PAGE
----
Studying abroad is an unforgettable experience. So much so that you’re probably not too worried about having a great time. Yet, studying abroad can also be a cruel mistress — there are myriad things that could easily put a cramp in your style. Follow these tips to have a great year away from home.
Studying Abroad Dos and Don’ts
Do try to meet as many people as possible; don’t forget to schedule a little time for rest and relaxation.
Do try foods native to your destination country; don’t spend your trip eating foods from home.
Do try to learn the language of your destination country; don’t spend your entire year abroad studying in your room.
Do use common sense to stay safe; don’t spend your entire trip worrying about every little thing.
Do ask for help when you need it; don’t avoid going outside of your comfort zone.
Meet as Many People as Possible
Half the reason to study abroad is to meet as many new people as possible. You don’t want to travel halfway around the world (or to the other side of the world) only to spend your time in your dorm, watching “Game of Thrones.”
Sign up for as many activities as you possibly can. Try to meet as many people as possible from other countries.
That being said, don’t burn yourself out, either. Don’t forget to schedule some downtime for recharging your batteries.
Don’t Be Shy About the Cuisine
Yes, you’ll probably miss your favorite Italian American dish that only one restaurant in your town knows how to cook ‘just so.’ You’re going to have bizarre cravings for snacks and cereals you never even knew you liked.
Don’t forget to try new things. Eat the national dish of your destination country. Try all the weird snacks at corner stores.
Learn the Language as Fast as Possible
You won’t need to be fluent in another language before signing up for a study-abroad program. But you will want to make an attempt to learn the language of your destination. Don’t have time to learn a language in a few days? Download a language app to help break the language barriers.
When it comes to staying safe in your destination, it’s all about research.
Find out what neighborhoods are safe and which should be avoided. Don’t carry tons of cash in your wallet. Wear your backpack on your chest in the metro. Research local scams so you can find out how to avoid them. Don’t wander around in uncrowded areas alone.
Don’t Forget You’re There to Work
One of the biggest mishaps of a study abroad year is forgetting you’re there to work. Failing to complete assignments and missing classes is almost too easy when you’re trying to make memories that last a lifetime.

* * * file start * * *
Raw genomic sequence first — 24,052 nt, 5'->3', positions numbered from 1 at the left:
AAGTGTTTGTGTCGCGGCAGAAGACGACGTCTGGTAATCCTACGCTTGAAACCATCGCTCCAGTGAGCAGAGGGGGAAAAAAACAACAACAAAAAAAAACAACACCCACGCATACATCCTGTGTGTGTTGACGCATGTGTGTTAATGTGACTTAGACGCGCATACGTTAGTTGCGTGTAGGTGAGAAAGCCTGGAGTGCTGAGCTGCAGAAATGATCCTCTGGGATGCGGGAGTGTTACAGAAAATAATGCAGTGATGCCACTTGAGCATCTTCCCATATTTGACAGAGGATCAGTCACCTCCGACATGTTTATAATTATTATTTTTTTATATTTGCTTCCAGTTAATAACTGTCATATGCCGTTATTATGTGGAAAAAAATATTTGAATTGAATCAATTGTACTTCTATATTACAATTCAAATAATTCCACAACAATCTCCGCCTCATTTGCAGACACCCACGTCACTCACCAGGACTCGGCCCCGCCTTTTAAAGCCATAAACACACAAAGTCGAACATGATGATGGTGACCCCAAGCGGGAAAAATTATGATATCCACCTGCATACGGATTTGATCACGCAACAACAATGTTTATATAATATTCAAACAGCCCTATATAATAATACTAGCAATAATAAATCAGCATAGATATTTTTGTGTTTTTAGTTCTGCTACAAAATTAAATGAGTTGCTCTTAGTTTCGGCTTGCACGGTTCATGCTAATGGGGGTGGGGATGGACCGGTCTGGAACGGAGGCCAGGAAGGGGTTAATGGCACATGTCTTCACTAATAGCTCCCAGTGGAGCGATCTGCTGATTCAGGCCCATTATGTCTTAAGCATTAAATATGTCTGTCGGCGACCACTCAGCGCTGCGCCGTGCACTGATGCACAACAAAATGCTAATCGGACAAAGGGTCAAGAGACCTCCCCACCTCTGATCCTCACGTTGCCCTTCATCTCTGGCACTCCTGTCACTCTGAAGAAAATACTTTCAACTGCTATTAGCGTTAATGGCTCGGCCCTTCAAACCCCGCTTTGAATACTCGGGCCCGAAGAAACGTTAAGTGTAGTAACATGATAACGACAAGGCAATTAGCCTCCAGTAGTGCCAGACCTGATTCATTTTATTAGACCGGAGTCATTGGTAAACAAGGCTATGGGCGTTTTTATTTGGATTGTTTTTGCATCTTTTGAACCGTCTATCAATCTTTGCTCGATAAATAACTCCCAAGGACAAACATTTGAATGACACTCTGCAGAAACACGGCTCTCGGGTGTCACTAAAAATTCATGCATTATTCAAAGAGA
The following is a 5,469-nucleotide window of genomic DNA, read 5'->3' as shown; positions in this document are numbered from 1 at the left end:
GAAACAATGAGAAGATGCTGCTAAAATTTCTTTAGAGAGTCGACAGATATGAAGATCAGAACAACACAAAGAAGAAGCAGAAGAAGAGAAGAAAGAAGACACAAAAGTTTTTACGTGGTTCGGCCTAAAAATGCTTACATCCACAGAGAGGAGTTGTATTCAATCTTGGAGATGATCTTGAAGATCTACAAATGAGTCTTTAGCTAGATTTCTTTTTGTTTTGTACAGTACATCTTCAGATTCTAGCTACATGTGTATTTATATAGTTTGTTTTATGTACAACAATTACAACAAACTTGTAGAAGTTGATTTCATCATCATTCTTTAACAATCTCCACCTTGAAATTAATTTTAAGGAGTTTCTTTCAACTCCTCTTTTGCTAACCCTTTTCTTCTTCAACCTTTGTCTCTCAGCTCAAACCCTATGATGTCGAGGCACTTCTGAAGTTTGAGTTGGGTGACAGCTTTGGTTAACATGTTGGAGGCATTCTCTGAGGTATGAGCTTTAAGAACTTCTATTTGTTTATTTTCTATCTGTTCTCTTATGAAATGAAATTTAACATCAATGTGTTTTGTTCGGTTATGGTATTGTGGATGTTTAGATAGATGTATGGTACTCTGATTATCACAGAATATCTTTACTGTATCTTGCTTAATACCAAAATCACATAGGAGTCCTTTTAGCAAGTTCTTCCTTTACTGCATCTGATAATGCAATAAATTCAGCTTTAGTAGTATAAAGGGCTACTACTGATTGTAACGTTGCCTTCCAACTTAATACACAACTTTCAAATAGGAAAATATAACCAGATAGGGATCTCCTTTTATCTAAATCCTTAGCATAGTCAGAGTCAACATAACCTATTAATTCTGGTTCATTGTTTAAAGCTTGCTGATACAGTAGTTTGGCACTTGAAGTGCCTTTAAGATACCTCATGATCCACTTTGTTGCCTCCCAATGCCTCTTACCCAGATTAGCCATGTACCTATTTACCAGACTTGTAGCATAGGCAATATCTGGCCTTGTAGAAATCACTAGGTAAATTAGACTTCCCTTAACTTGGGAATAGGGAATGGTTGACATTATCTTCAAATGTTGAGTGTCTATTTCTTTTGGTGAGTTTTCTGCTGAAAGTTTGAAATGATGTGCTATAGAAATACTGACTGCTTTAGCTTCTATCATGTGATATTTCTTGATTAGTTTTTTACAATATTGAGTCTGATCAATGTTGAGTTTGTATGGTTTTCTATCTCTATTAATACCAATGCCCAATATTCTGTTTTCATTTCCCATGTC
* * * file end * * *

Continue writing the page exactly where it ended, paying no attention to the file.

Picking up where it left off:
Many American students also often find themselves on their own for the first time — in countries without a legal drinking age.
Take it slow. You have your entire life to have fun. But you only have one chance to study abroad. Make the most of your trip by staying focused and making your studies your first priority.
Document Your Trip
Whether your preferred method of documentation is Snapchat, a diary, a blog or Instagram Stories, don’t forget to document your trip.
While a year might seem like a long time, it’s actually not very long at all. It will go by much faster than you expect.
It’s tempting to want to pack your entire wardrobe for a year of travel. After all, you’ll need a year’s worth of clothes. Who knows when you might need your shiniest dress, covered in sequins. Or, your favorite sweatpants or your homecoming sweater.
Pack as little as possible. Don’t forget that you can always buy more when you get to your destination. You can also have items shipped to you.
Ask for Help
At some point during your trip, you’re going to need to ask for help from someone. Whether it’s your roommate for help on your homework or your guidance counselor for advice on handling culture shock, it will probably happen. It’s OK to need help. It’s a sign of strength — not weakness.
Learn to Adapt to Living With Others
Learning to live with others isn’t easy. It’s even harder abroad than it is at home. You’re going to end up living with people from other cultures and countries. Your roommate will probably have different customs than the ones you’re used to. What’s considered rude in the U.S. might be common practice in other countries — and vice versa.
The more flexible you are at adapting to change, the easier it will be to get to the fun part of living abroad.
Reconsider Your Long-Distance Relationship
We hate to be cliché, but your long-distance relationship might not last more than a few months — and it’s going to end up holding you back. You don’t want to regret passing on bonding with your new classmates because you have a phone date with your boyfriend or girlfriend back home.
You also don’t want to stay in a long-distance relationship because you realize you’ve missed your chance to make friendships with your classmates.
Instead, give your full attention to your studying-abroad experience.